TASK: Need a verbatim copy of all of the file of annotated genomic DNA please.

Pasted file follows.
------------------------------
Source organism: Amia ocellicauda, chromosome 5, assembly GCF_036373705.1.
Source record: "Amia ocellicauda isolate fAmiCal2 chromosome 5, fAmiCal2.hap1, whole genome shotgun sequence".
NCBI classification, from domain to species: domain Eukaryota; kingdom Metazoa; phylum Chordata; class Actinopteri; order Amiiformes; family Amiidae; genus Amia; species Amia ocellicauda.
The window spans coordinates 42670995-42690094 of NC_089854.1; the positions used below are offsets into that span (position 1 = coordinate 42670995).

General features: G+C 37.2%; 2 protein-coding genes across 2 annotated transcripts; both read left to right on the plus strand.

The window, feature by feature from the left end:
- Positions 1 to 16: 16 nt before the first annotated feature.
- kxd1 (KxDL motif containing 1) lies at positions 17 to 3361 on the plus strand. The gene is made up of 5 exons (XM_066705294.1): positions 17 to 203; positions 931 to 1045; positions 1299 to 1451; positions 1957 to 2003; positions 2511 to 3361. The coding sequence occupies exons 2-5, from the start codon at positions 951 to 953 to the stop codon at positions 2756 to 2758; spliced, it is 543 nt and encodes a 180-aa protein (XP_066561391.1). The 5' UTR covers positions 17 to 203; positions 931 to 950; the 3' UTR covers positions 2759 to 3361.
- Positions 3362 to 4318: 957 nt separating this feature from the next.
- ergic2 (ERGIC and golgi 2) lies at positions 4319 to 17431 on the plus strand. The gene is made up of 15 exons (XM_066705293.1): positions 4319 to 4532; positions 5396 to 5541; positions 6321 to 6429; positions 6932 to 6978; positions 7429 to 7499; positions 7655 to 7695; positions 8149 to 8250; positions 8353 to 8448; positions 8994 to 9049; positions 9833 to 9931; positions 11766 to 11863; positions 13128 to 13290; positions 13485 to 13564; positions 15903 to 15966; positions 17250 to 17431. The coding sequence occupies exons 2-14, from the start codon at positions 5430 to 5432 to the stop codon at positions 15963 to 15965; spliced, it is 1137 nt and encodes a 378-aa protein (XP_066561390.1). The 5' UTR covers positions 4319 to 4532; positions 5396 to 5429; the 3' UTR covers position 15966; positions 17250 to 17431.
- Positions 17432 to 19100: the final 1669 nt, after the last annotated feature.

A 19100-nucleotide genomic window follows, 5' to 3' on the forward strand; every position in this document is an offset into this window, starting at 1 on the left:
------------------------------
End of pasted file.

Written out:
Source organism: Amia ocellicauda, chromosome 5, assembly GCF_036373705.1.
Source record: "Amia ocellicauda isolate fAmiCal2 chromosome 5, fAmiCal2.hap1, whole genome shotgun sequence".
NCBI classification, from domain to species: domain Eukaryota; kingdom Metazoa; phylum Chordata; class Actinopteri; order Amiiformes; family Amiidae; genus Amia; species Amia ocellicauda.
The window spans coordinates 42670995-42690094 of NC_089854.1; the positions used below are offsets into that span (position 1 = coordinate 42670995).

General features: G+C 37.2%; 2 protein-coding genes across 2 annotated transcripts; both read left to right on the plus strand.

The window, feature by feature from the left end:
- Positions 1 to 16: 16 nt before the first annotated feature.
- kxd1 (KxDL motif containing 1) lies at positions 17 to 3361 on the plus strand. The gene is made up of 5 exons (XM_066705294.1): positions 17 to 203; positions 931 to 1045; positions 1299 to 1451; positions 1957 to 2003; positions 2511 to 3361. The coding sequence occupies exons 2-5, from the start codon at positions 951 to 953 to the stop codon at positions 2756 to 2758; spliced, it is 543 nt and encodes a 180-aa protein (XP_066561391.1). The 5' UTR covers positions 17 to 203; positions 931 to 950; the 3' UTR covers positions 2759 to 3361.
- Positions 3362 to 4318: 957 nt separating this feature from the next.
- ergic2 (ERGIC and golgi 2) lies at positions 4319 to 17431 on the plus strand. The gene is made up of 15 exons (XM_066705293.1): positions 4319 to 4532; positions 5396 to 5541; positions 6321 to 6429; positions 6932 to 6978; positions 7429 to 7499; positions 7655 to 7695; positions 8149 to 8250; positions 8353 to 8448; positions 8994 to 9049; positions 9833 to 9931; positions 11766 to 11863; positions 13128 to 13290; positions 13485 to 13564; positions 15903 to 15966; positions 17250 to 17431. The coding sequence occupies exons 2-14, from the start codon at positions 5430 to 5432 to the stop codon at positions 15963 to 15965; spliced, it is 1137 nt and encodes a 378-aa protein (XP_066561390.1). The 5' UTR covers positions 4319 to 4532; positions 5396 to 5429; the 3' UTR covers position 15966; positions 17250 to 17431.
- Positions 17432 to 19100: the final 1669 nt, after the last annotated feature.

A 19100-nucleotide genomic window follows, 5' to 3' on the forward strand; every position in this document is an offset into this window, starting at 1 on the left: